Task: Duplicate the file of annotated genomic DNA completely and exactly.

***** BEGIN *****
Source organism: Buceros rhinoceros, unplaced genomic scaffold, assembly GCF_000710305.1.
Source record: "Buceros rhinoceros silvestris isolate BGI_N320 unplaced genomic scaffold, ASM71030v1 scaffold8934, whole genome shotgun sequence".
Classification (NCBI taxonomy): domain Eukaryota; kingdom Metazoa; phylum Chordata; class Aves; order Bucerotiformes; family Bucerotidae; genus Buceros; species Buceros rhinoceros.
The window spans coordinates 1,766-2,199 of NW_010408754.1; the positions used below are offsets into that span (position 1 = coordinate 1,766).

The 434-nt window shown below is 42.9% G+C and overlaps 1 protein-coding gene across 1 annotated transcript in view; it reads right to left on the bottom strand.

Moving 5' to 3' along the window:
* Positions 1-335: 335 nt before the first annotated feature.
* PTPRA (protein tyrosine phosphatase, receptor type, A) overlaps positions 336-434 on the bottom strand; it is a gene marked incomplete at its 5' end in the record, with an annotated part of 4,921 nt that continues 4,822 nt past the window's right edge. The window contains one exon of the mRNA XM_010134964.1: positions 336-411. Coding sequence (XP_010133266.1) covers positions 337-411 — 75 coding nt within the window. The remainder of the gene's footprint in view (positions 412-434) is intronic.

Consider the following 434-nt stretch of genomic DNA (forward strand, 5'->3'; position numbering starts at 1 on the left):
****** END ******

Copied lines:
Source organism: Buceros rhinoceros, unplaced genomic scaffold, assembly GCF_000710305.1.
Source record: "Buceros rhinoceros silvestris isolate BGI_N320 unplaced genomic scaffold, ASM71030v1 scaffold8934, whole genome shotgun sequence".
Classification (NCBI taxonomy): domain Eukaryota; kingdom Metazoa; phylum Chordata; class Aves; order Bucerotiformes; family Bucerotidae; genus Buceros; species Buceros rhinoceros.
The window spans coordinates 1,766-2,199 of NW_010408754.1; the positions used below are offsets into that span (position 1 = coordinate 1,766).

The 434-nt window shown below is 42.9% G+C and overlaps 1 protein-coding gene across 1 annotated transcript in view; it reads right to left on the bottom strand.

Moving 5' to 3' along the window:
* Positions 1-335: 335 nt before the first annotated feature.
* PTPRA (protein tyrosine phosphatase, receptor type, A) overlaps positions 336-434 on the bottom strand; it is a gene marked incomplete at its 5' end in the record, with an annotated part of 4,921 nt that continues 4,822 nt past the window's right edge. The window contains one exon of the mRNA XM_010134964.1: positions 336-411. Coding sequence (XP_010133266.1) covers positions 337-411 — 75 coding nt within the window. The remainder of the gene's footprint in view (positions 412-434) is intronic.

Consider the following 434-nt stretch of genomic DNA (forward strand, 5'->3'; position numbering starts at 1 on the left):